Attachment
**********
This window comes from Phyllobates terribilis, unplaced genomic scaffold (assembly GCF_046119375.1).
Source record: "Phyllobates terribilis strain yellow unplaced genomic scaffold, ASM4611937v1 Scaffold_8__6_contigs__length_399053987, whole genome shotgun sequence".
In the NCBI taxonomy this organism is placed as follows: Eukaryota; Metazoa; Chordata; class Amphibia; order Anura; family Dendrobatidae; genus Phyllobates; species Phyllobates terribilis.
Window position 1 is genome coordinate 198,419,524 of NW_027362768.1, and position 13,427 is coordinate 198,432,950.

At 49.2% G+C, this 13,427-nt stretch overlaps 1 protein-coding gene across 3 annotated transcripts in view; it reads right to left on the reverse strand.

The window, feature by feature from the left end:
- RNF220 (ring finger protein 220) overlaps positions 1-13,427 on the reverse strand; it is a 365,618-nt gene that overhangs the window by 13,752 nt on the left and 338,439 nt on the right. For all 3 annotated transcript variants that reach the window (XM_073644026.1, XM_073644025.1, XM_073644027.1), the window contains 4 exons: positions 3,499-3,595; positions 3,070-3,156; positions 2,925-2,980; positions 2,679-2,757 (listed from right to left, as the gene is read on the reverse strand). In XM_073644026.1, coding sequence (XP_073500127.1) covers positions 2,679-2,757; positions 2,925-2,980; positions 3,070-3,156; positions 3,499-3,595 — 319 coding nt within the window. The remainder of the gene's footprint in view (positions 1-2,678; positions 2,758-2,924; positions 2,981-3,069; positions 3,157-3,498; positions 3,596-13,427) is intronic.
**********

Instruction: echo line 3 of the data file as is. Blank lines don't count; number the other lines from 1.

In the NCBI taxonomy this organism is placed as follows: Eukaryota; Metazoa; Chordata; class Amphibia; order Anura; family Dendrobatidae; genus Phyllobates; species Phyllobates terribilis.